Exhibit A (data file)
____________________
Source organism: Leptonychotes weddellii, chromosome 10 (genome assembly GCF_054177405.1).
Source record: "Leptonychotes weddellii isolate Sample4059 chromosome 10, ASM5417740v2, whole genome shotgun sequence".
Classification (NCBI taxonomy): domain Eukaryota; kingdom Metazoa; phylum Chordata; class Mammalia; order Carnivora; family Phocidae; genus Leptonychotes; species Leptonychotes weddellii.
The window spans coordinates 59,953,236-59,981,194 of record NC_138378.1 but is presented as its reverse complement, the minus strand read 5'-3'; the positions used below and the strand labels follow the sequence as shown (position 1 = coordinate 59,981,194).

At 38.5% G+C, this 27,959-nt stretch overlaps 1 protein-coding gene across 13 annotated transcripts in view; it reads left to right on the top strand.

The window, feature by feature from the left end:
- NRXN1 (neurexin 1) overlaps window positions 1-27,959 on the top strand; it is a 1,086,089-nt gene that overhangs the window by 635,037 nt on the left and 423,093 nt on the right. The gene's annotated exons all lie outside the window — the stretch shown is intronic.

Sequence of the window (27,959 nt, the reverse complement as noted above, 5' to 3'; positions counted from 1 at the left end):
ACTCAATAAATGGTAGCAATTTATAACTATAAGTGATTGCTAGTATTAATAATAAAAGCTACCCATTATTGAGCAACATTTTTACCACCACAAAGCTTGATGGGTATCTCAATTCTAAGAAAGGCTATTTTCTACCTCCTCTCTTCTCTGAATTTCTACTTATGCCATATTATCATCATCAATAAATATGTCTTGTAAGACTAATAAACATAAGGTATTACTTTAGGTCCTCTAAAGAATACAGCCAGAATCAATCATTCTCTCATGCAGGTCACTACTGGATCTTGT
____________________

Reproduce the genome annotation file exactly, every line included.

Source organism: Leptonychotes weddellii, chromosome 10 (genome assembly GCF_054177405.1).
Source record: "Leptonychotes weddellii isolate Sample4059 chromosome 10, ASM5417740v2, whole genome shotgun sequence".
Classification (NCBI taxonomy): domain Eukaryota; kingdom Metazoa; phylum Chordata; class Mammalia; order Carnivora; family Phocidae; genus Leptonychotes; species Leptonychotes weddellii.
The window spans coordinates 59,953,236-59,981,194 of record NC_138378.1 but is presented as its reverse complement, the minus strand read 5'-3'; the positions used below and the strand labels follow the sequence as shown (position 1 = coordinate 59,981,194).

At 38.5% G+C, this 27,959-nt stretch overlaps 1 protein-coding gene across 13 annotated transcripts in view; it reads left to right on the top strand.

The window, feature by feature from the left end:
- NRXN1 (neurexin 1) overlaps window positions 1-27,959 on the top strand; it is a 1,086,089-nt gene that overhangs the window by 635,037 nt on the left and 423,093 nt on the right. The gene's annotated exons all lie outside the window — the stretch shown is intronic.

Sequence of the window (27,959 nt, the reverse complement as noted above, 5' to 3'; positions counted from 1 at the left end):
ACTCAATAAATGGTAGCAATTTATAACTATAAGTGATTGCTAGTATTAATAATAAAAGCTACCCATTATTGAGCAACATTTTTACCACCACAAAGCTTGATGGGTATCTCAATTCTAAGAAAGGCTATTTTCTACCTCCTCTCTTCTCTGAATTTCTACTTATGCCATATTATCATCATCAATAAATATGTCTTGTAAGACTAATAAACATAAGGTATTACTTTAGGTCCTCTAAAGAATACAGCCAGAATCAATCATTCTCTCATGCAGGTCACTACTGGATCTTGT